July 2017 Convocation Newsletter
[Episcopal News Service – Philadelphia] Americans are increasingly worried about the country’s polarized political debate and religious communities can help foster a return to respectful dialogue, said panelists in the Episcopal Church’s civil discourse forum here Oct. 22.
[Episcopal News Service] The Rev. Paul-Gordon Chandler grew up in Senegal, a predominately Muslim country in West Africa where his father was a minister. Throughout his childhood he observed the tension between Muslims and Christians. “I thought there has to be a better way. Most of my best friends were Muslims, and today still, Muslims number among my closest friends,” the Episcopal priest said, sitting on a wooden bench at New York’s Cathedral of St. John the Divine, the world’s largest Gothic cathedral. He answered logistics calls and texts on his cell phone while taking a break from working on the 2014 CARAVAN Exhibition of Visual Art, “AMEN: A Prayer for the World.”
I have been to 14 conventions of the CECE; this is the fourteenth. The closing Eucharist, to me, has always been a mixture of gladness and happiness...happiness that Convention is over, and sadness, as well, that it is over, because Convention is the only time when others who belong to our scattered jurisdiction can see what I, as Bishop, get to see on a regular basis: the energy, the vitality, the intelligence...and the sheer talent that our churches are blessed with. Faithfulness, outstanding outreach ministries…it is all here, and yet, the Convocation is still very much under construction, and it always will be. But today is a day to celebrate who we are, and to celebrate that we are able to be with our brother and colleague, Bishop Jorge Cabral, bishop of the Lustianian Church – the Portuguese-Anglican church, and with all of the clergy assembled here.
[Anglicans Online] All Episcopalians belong to the Domestic & Foreign Missionary Society. Since its founding, the Society in its “foreign mission” has sought to help people in other nations to establish their own autonomous Church. Altogether, we have founded seven provinces or “national churches” of the thirty-eight churches of the Anglican Communion. Today we have eleven dioceses outside the United States, plus the Convocation of Episcopal Churches in Europe. We are continuing to develop them in mind of that eventual autonomy.
Dear People of God in the Convocation of Church in Europe, I am writing to you as we begin our annual convention. It is an obligation, as the canon law of The Episcopal Church requires bishops to make an annual Address to their conventions and synods. But for six years now, since the Waterloo Convention in 2008, I have refrained from reading the address to the delegates, in favor of a Pastoral Letter to be distributed to all the members of the Episcopal Churches in Europe.
The American radio show, ‘On Being’ opens up the animating questions at the center of human life: What does it mean to be human, and how do we want to live? Animateur Krista Tippett explores these questions in their richness and complexity, in 21st-century lives and endeavors of her guests. In this episode, she interviews cellist Yo-Yo Ma, one of the most famous musicians in the world. In this intimate conversation, he shares his philosophy of curiosity about life, and of hospitality. ‘Whatever one practices for,’ he says, ‘we have this greater purpose, and that is why we want this communal moment to be really special for all of us because, otherwise, why bother to have come at all. It’s not about proving anything, it’s about sharing something.’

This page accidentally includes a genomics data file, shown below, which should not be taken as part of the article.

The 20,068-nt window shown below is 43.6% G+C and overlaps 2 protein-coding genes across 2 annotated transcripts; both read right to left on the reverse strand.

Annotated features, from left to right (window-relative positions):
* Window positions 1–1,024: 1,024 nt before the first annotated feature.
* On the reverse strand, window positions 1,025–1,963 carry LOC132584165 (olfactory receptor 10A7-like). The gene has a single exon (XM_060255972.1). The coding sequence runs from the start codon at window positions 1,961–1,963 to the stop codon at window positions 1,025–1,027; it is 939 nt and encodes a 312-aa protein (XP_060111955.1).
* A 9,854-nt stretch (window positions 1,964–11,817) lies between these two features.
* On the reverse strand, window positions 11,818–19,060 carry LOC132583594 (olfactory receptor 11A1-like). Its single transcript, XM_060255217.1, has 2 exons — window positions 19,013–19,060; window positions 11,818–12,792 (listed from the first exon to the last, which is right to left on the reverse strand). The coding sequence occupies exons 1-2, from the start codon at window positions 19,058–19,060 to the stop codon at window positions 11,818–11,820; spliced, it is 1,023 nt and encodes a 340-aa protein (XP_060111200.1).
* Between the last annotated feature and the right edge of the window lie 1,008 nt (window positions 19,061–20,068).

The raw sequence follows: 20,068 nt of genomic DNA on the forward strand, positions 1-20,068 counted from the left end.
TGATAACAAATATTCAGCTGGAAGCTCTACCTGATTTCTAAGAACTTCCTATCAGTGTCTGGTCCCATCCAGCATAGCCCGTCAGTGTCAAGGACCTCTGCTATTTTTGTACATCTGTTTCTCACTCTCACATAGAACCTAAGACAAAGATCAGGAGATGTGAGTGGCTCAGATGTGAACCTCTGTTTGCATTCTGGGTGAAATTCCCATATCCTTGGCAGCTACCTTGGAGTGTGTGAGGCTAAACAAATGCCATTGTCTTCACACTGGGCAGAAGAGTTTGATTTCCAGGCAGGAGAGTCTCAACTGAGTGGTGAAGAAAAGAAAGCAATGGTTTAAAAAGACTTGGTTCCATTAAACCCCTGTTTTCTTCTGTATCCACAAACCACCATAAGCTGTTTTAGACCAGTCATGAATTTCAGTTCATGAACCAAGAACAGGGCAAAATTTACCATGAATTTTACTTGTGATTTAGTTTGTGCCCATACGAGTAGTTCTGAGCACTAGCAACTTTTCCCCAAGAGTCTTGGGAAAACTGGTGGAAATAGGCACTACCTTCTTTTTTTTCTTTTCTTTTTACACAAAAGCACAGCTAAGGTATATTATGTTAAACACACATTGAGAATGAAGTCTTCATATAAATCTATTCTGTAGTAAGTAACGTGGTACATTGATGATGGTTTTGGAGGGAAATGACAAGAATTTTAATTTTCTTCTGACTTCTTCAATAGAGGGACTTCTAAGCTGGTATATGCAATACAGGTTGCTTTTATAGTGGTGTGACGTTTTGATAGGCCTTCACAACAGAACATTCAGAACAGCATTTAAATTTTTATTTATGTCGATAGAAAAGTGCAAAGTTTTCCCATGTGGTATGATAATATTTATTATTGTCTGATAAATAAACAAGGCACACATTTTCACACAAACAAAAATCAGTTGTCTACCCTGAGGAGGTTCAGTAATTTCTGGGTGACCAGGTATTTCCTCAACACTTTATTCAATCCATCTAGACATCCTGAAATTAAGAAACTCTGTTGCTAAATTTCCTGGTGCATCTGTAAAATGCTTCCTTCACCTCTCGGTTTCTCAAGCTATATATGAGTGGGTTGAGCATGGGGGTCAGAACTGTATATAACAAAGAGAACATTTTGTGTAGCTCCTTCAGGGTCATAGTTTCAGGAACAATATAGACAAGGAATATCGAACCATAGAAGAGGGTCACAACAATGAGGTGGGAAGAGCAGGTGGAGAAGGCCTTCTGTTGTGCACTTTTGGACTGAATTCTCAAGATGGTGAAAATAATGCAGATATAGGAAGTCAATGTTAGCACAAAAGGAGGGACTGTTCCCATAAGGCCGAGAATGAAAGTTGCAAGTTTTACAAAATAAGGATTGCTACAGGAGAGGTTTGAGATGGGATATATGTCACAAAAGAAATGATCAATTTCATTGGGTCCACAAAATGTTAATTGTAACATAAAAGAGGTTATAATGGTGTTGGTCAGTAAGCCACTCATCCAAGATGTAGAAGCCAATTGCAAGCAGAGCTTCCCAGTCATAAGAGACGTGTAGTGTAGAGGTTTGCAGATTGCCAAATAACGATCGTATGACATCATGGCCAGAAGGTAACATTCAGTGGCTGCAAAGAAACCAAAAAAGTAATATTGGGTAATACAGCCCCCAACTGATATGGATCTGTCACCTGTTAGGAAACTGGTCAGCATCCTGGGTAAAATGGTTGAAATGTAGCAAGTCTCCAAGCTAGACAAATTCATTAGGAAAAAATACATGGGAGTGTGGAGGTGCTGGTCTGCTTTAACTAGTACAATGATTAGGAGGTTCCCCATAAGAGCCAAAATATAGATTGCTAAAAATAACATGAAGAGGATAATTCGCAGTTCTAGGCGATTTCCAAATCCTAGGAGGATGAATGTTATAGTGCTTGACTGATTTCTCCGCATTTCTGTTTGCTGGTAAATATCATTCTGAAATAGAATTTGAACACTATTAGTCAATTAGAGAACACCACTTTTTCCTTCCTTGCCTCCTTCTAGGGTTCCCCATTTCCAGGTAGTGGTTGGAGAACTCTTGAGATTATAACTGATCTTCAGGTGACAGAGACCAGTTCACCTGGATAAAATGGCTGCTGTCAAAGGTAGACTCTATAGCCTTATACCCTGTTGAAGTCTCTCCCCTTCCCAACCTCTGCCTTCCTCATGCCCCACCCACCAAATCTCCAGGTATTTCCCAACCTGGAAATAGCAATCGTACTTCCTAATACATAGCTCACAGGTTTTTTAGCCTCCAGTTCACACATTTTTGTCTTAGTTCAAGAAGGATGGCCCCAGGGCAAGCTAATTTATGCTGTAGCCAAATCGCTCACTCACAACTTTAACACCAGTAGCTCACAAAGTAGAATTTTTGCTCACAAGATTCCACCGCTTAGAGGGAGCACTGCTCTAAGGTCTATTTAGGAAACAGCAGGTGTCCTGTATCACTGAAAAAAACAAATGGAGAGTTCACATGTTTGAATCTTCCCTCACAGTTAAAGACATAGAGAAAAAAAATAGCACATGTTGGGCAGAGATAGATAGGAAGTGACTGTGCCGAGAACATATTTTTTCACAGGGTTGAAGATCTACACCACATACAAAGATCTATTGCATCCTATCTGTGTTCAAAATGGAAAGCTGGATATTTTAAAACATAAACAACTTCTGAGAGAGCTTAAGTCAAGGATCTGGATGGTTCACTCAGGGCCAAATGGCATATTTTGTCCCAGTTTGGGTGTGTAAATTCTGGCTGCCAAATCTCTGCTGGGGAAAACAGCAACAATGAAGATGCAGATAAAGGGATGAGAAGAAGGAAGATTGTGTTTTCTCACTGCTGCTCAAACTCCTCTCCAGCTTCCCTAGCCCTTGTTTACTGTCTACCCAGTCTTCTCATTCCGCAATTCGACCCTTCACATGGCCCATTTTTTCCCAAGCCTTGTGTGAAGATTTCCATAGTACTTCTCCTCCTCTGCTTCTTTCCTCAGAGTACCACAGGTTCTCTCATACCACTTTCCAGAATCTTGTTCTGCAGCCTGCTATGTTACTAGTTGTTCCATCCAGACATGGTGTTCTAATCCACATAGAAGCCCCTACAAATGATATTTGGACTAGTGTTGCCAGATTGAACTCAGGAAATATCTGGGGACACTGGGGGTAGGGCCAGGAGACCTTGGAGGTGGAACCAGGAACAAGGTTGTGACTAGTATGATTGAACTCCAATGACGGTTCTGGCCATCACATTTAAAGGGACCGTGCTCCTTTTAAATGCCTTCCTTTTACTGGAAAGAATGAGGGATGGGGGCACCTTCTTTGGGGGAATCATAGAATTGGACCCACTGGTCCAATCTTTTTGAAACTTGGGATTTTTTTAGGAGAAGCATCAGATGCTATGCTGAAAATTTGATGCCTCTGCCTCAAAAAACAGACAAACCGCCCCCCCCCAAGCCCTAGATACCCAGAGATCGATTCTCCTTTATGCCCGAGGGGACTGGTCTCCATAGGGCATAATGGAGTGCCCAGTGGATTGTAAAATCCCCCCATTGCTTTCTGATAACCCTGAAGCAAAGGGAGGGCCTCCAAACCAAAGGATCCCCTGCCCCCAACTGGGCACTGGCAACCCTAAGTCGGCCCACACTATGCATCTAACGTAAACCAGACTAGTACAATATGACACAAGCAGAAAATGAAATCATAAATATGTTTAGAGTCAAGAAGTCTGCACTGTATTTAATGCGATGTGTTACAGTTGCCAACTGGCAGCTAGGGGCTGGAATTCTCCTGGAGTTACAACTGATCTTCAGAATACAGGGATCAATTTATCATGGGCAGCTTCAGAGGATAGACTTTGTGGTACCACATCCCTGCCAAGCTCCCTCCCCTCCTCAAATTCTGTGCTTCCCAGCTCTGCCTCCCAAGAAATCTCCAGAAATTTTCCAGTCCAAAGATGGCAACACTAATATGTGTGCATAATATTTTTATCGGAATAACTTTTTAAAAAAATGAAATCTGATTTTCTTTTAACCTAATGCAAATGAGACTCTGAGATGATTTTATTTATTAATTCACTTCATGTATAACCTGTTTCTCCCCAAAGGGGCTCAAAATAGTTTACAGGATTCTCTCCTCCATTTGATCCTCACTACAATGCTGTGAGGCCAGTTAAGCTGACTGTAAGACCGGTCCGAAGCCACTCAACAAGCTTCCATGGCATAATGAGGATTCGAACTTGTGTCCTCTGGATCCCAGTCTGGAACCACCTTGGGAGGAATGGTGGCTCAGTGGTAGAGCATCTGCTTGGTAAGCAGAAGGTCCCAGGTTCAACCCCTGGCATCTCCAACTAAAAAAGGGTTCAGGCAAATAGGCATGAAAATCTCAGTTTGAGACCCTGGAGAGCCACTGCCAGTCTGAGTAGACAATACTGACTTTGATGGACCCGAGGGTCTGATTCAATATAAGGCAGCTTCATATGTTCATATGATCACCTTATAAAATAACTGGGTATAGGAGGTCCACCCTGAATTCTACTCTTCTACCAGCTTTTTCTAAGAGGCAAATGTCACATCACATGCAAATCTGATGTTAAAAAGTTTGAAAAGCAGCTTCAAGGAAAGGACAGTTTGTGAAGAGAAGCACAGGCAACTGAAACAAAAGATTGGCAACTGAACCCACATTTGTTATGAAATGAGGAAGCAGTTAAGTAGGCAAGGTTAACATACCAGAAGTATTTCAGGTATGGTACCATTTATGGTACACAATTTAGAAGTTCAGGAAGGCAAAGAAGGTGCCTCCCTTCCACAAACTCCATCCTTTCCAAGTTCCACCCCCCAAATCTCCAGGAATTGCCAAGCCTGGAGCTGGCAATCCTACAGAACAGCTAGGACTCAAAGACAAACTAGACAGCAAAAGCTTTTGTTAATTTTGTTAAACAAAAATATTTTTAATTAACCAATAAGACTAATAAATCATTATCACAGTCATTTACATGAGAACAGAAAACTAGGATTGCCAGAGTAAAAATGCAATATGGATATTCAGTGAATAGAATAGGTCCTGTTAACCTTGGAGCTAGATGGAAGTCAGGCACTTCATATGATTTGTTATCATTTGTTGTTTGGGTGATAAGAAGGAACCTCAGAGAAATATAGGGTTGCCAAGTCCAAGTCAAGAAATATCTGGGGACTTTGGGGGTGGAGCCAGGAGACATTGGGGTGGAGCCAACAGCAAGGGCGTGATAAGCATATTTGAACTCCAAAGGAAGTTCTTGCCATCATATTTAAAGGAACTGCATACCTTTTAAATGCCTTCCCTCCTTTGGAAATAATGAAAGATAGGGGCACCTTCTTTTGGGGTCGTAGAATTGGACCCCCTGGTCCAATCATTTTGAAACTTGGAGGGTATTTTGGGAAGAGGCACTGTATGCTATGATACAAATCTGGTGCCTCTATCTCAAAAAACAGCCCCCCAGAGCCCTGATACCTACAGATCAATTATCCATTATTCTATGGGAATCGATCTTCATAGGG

[The Episcopal Church, Office of Public Affairs] The House of Bishops of The Episcopal Church opened its fall meeting September 17 in the Diocese of Taiwan. Presiding Bishop Katharine Jefferts Schori celebrated at the opening Eucharist, and preached the following sermon: "We thank you that by water and the Holy Spirit you have bestowed upon these your servants the forgiveness of sin, and have raised them to the new life of grace. Sustain them, O Lord, in your Holy Spirit. Give them an inquiring and discerning heart, the courage to will and to persevere, a spirit to know and to love you, and the gift of joy and wonder in all your works. Amen."
It goes without saying that the Cross is pretty important to Christians. It is the chief symbol of Christian faith. It occupies a central place in our houses of worship. You may display a cross in your home. We hang crosses around our necks. Christians make the sign of the cross when they pray or make some other act of devotion. There is no question of the importance of the Cross to those who call themselves Christian. This has been since the very beginnings of the Christian movement. In fact, the Cross is one of the major themes of the New Testament. The Gospels themselves are largely passion narratives, focused on the crucifixion and on Jesus’ last days leading up to it.
It is a great pleasure and privilege to preach the Gospel here with you today, and to share in this wonderful celebration of the Holy Eucharist. As I was thinking about this --I was told that I had nine minutes maximum -- I thought that I would preach on something that I have never preached on before today. In the middle of the Gospel, Jesus says to his disciples, ‘Truly, I say to you, what you bind on earth shall be bound in heaven, and what you loose on earth shall be loosed in heaven.’ We normally call this the power of the keys – remember St. Peter was given the power of the keys – and every bishop’s shield, including mine, has a pair of crossed keys in it. It is the power to loose and to bind.